In early 1902 Terrible spent several months at Hong Kong, providing relief and condensed water for the dockyard, amid an outbreak of cholera in the city leading to a water famine.[14] In July 1902 Scott received orders to return with his ship to Britain,[15] and after visits to Colombo and Aden, passed via the Suez Canal to the Mediterranean where she visited Malta and Gibraltar before she returned to Portsmouth on 19 September.[16][17] On her return, 700 of her officers and men were hosted to a public dinner in Portsmouth,[18] before she was paid off on 24 October to begin a long refit at Clydebank.[19][12] During this refit, the RN added four 6-inch guns in casemates amidships, although no additional ammunition could be accommodated in the ship.[20]

Later career

Terrible recommissioned on 24 June 1904 for special service and took out relief crews to the China Station, returning in December. She was paid off again on the 22nd, but was assigned to the reserve on 3 January 1905. The ship was activated in August to escort the battleship Renown carrying the Prince and Princess of Wales—the future King George V and Queen Mary—during their tour of India and returned home in early 1906. Terrible served as the temporary flagship of the 6th Cruiser Squadron during the annual manoeuvres in June and July and returned to reserve afterwards. She was reactivated on 7 November to ferry relief crews to China, losing a propeller on the return trip, and finished the voyage on one engine. The ship was refitted from 4 May 1908 to 1 April 1909 and was assigned to the Fourth Division of the Home Fleet upon its completion. Terrible was primarily used as an accommodation ship from 20 July until she was transferred to Pembroke Dock on 6 December 1913. The ship was listed for disposal in July 1914, but this was cancelled when the First World War began shortly afterwards.[12]

Terrible was recommissioned in September 1915 to transport troops to the Dardanelles and her 9.2-inch guns were removed. She reached Mudros on 2 October and became a depot ship at Portsmouth upon her return. The ship was assigned as tender to HMS Vernon in January 1918 and then to HMS Fisgard a year later. In September 1919 Terrible was hulked, disarmed and had most of her propulsion machinery removed to convert her into a training ship for engineering apprentices. When the conversion was completed in August 1920, she was renamed Fisgard III. When Fisgard moved to accommodations ashore, the ship was listed for sale in January 1932 and was purchased in July by John Cashmore Ltd. She was towed to Newport, Wales in September and broken up.[12]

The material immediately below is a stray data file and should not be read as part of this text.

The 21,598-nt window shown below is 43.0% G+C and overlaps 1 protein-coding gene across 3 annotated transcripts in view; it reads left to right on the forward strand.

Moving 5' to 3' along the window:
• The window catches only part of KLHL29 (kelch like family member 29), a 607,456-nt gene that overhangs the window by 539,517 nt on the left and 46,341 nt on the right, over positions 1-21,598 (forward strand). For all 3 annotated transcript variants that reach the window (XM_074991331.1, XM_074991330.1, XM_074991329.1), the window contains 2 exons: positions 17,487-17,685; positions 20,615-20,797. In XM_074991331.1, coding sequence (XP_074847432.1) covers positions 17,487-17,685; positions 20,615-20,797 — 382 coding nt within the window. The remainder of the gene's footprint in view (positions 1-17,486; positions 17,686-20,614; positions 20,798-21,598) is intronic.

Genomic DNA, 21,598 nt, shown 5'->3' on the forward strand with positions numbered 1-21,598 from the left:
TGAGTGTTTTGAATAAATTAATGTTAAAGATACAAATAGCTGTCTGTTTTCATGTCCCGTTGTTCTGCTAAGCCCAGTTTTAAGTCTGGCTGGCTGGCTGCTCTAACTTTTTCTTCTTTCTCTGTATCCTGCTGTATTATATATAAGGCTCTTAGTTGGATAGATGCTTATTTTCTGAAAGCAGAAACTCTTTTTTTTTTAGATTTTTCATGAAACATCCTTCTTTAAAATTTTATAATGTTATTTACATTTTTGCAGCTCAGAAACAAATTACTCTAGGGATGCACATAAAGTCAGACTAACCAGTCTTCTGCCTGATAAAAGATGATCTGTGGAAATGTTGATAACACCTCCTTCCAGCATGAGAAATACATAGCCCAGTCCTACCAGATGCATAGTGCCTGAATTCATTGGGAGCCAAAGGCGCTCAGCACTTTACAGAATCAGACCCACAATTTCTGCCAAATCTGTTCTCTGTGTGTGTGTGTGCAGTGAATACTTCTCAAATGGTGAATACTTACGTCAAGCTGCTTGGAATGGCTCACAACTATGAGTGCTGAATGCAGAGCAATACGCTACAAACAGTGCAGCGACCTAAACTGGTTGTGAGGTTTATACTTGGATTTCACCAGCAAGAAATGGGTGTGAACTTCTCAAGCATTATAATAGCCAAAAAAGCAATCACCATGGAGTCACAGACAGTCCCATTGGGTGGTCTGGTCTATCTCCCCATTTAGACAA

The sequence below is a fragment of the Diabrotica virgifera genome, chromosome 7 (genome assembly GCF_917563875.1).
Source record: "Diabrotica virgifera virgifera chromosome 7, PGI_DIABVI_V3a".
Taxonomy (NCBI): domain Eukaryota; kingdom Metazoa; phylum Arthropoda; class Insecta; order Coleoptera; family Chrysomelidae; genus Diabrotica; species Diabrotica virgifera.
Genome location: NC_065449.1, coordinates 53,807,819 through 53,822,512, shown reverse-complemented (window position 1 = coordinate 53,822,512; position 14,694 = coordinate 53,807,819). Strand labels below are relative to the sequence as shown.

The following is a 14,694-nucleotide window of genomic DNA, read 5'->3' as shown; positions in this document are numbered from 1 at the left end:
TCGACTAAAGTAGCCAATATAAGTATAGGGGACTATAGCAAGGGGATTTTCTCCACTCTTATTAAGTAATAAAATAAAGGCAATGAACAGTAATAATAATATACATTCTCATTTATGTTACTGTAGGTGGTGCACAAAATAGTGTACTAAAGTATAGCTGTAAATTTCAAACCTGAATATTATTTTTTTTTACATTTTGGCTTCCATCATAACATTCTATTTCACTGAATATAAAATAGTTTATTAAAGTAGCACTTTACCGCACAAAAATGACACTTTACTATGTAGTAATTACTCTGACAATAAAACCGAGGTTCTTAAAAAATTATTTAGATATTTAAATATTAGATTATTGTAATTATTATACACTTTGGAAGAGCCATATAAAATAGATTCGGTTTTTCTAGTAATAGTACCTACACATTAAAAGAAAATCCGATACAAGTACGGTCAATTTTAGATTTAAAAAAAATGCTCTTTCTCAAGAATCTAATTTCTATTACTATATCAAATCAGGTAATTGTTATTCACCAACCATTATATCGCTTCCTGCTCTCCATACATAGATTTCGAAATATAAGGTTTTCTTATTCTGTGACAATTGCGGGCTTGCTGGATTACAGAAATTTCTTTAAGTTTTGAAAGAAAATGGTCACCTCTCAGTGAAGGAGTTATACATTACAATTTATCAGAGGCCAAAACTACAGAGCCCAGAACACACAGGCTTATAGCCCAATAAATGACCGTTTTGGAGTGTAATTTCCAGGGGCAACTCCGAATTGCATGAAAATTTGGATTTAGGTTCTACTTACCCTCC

Notes

  1. "Cwt" is the abbreviation for hundredweight, 12 cwt referring to the weight of the gun.

Citations

  1. Chesneau & Kolesnik, p. 67
  2. Friedman, p. 335
  3. Burt, pp. 8, 13
  4. Friedman, p. 343
  5. Burt, p. 13
  6. Jane, p. 109
  7. St James's Gazette, mp. 15, March 17, 1899.
  8. Goschen, G.J. Hansard, 14 April 1899 vol 69 cc1120-3.
  9. Scott, p. 91
  10. Scott, pp. 95–105
  11. "Naval & Military Intelligence". The Times (36875). London. 17 September 1902. p. 5.
  12. Burt, p. 14
  13. Burt, p. 14; Scott, pp. 130–138, 142, 143, 145–149, 157–158
  14. "Naval & Military Intelligence". The Times (36815). London. 9 July 1902. p. 5.
  15. "Naval & Military Intelligence". The Times (36835). London. 1 August 1902. p. 8.
  16. "Naval & Military Intelligence - The Return of the Terrible". The Times (36878). London. 20 September 1902. p. 9.
  17. Scott, p. 169
  18. "The Return of the Terrible". The Times (36881). London. 24 September 1902. p. 4.
  19. "Naval & Military intelligence". The Times (36908). London. 25 October 1902. p. 12.
  20. Friedman, p. 234

References

  • Burt, Ray (1988). "The Powerful Class Cruisers of the Royal Navy, Part I". Warship. London: Conway Maritime Press. 48 (October): 5–15. ISSN 0142-6222.
  • Chesneau, Roger & Kolesnik, Eugene M., eds. (1979). Conway's All the World's Fighting Ships 1860–1905. Greenwich: Conway Maritime Press. ISBN 0-8317-0302-4.
  • Friedman, Norman (2012). British Cruisers of the Victorian Era. Barnsley, South Yorkshire, UK: Seaforth. ISBN 978-1-59114-068-9.
  • Jane, Fred T. (1900). All the World's Fighting Ships. London: Sampson Low, Marston & Co. Retrieved 15 August 2018.
  • Scott, Percy (1919). Fifty Years in the Royal Navy. London: John Murray.